Essex men and women in explosive work at gunpowder mills
Contractors surveying the Iraq railway line in the 1960s came across an old Turkish fort where they found unused explosives made at the Royal Gunpowder Mills in Essex.
This explosive was a favourite of TE Lawrence of Arabia fame.
So it was likely it was left over from a raid on the line by his band of Arab irregulars in World War One.
This is a favourite tale of Les Tucker, the archivist at the Royal Gunpowder Mills in Waltham Abbey.
He has paid tribute to the people who worked there and the superintendent Colonel Fisher described as a senior military officer of the Edwardian age.
Everything was running smoothly with 26 tonnes of high explosive produced in 1913 by a staff of 600 men.
"All of a sudden Armageddon. World War One broke out and Whitehall wanted production of 150 tonnes a year overnight," Mr Tucker said.
"Poor old Colonel Fisher was called on to recruit what ultimately became 3,000 females never seen before on the site and all totally untrained.
"But he was able to cope and by the end of the war total staff reached 6,200 with a 50/50 split, men and women."
Royal Gunpowder Mills development
Output from the Royal Gunpowder Mills at Waltham Abbey has varied over the years, according to whether the country was at war or peace.
It was set up in response to demand for gunpowder to fire cannons on the ships involved in the Second Dutch War in 1665.
In October 1787 the Crown purchased the mills from owner John Walton for £10,000 in time for the wars against Napoleon - starting a 204-year ownership.
The mills expanded volume, output and quality during the French Revolutionary and Napoleonic Wars from 1789, culminating in the victory at Waterloo in 1815.
A period of quiet with a steep decline in staff numbers and production levels in the mid-19th Century ended when conflict broke out again in 1854 with the Crimean War with Russia.
The Indian Mutiny and a succession of colonial conflicts followed culminating in the Boer War of 1899 - 1902.
By this time smokeless propellants such as cordite were being developed and produced for army and navy guns to prevent their position being given away when fired.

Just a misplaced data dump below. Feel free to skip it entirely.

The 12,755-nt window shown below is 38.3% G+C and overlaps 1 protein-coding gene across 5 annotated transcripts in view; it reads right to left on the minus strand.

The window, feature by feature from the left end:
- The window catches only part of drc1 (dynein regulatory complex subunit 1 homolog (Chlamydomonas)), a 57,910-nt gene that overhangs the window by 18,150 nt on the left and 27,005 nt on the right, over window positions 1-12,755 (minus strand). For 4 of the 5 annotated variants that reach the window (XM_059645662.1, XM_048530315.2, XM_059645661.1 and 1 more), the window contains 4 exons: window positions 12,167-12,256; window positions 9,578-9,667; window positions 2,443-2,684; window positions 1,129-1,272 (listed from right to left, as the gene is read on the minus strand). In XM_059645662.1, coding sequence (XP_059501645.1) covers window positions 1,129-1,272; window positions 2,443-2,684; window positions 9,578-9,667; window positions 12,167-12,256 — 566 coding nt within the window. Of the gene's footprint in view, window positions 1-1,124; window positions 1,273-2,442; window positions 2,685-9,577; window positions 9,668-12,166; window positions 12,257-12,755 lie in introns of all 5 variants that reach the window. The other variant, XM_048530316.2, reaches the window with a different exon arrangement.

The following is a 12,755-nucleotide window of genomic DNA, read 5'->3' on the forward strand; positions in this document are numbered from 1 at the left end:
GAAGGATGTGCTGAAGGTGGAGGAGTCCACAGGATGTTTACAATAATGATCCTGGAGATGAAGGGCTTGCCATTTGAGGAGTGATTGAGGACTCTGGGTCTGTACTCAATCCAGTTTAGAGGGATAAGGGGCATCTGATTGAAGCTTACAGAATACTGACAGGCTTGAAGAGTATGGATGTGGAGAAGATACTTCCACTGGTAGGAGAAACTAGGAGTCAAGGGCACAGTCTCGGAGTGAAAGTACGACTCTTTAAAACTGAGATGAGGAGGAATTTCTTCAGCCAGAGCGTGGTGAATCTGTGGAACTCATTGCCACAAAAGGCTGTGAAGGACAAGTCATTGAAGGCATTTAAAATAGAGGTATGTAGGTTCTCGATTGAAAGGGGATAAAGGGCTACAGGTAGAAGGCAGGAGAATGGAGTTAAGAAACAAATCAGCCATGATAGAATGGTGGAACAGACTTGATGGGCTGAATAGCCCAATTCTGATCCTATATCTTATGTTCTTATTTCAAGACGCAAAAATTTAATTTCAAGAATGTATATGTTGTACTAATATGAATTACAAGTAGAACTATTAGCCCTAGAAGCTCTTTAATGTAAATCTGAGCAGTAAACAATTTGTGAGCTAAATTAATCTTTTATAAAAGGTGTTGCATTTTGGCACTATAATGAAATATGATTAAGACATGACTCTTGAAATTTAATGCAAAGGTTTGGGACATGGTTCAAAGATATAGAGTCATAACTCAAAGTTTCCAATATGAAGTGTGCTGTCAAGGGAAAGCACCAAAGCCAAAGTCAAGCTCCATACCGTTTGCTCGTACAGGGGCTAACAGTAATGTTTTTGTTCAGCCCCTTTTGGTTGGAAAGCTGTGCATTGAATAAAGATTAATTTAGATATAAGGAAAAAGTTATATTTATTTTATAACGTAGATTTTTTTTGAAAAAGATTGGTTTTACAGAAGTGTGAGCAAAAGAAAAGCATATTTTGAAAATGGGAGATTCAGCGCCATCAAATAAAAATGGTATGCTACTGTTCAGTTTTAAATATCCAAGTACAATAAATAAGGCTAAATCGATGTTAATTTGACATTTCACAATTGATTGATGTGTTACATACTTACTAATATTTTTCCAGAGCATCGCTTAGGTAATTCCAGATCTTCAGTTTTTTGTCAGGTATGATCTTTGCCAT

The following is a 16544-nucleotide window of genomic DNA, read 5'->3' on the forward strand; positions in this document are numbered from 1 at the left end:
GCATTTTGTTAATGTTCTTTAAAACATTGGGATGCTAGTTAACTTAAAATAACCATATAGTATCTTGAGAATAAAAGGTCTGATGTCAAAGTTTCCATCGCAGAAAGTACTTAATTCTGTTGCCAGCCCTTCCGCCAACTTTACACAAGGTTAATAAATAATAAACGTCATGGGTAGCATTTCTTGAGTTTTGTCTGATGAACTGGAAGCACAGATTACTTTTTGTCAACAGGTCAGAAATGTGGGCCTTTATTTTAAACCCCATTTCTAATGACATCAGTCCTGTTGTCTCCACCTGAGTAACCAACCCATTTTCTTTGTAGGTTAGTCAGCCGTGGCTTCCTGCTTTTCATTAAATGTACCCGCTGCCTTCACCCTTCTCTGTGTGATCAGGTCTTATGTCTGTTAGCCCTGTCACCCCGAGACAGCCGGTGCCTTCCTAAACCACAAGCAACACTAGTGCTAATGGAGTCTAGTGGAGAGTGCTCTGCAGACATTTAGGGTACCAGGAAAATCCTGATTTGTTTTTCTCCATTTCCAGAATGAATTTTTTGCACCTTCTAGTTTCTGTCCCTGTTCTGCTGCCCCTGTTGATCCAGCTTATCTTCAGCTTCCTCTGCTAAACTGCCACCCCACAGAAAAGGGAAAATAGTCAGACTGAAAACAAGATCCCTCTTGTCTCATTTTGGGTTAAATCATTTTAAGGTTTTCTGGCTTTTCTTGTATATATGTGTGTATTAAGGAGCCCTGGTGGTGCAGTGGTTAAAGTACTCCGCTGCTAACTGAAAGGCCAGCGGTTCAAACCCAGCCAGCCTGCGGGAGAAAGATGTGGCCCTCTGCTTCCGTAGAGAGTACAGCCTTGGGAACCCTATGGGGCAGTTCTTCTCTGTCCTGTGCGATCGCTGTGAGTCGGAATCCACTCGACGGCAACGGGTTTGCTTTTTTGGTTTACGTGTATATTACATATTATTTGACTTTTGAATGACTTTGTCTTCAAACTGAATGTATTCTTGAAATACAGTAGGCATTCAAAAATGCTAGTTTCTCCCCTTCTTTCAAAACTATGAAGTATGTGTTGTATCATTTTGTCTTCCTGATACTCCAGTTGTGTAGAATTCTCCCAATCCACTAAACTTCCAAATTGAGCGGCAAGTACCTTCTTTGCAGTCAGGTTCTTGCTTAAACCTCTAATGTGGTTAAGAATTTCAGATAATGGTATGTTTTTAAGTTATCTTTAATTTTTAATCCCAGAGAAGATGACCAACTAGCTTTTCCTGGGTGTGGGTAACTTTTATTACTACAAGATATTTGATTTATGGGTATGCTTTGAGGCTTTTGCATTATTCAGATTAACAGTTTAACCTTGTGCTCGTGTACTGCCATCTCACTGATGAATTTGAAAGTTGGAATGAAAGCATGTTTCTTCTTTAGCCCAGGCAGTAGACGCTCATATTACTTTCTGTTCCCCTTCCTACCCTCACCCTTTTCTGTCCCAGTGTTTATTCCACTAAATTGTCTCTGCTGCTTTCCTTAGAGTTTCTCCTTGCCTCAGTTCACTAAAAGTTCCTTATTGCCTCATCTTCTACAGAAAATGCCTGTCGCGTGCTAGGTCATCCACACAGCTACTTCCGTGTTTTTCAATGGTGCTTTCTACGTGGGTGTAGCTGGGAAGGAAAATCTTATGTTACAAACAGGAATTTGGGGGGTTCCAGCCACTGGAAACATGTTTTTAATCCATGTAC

The mills were asked to increase output of this and other explosives to meet demand for World War One.
During the Second World War, explosive production was moved to the West Country to escape attack by enemy bombers.
The Waltham Abbey site became a research centre after the war and was finally closed in 1991. A museum was set up later.
Men did the ingredient mixing and worked the acid plants but women were expected to do some of the heavy work like operating the railways and boiler house stoking.
Staff increased 10-fold for World War One output and half were untrained but not one fatality occurred.
"You didn't run or move at a fast pace," Mr Tucker said.
"You could always tell explosive workers going to lunch because you could see them marching at a slow, steady pace on the way to the canteen.
"This was the safety they tried to imbue into people.
"Through history the mills have had an underlying philosophy of very high quality."
The mills are now a heritage centre and Mr Tucker said criticism was sometimes levelled because it was a site that created destruction.
"During World War One people at the mills regarded their function as providing the best possible way for British servicemen to stop the conflict.
"And they did stop it. We regard that as an essential part of the country's history."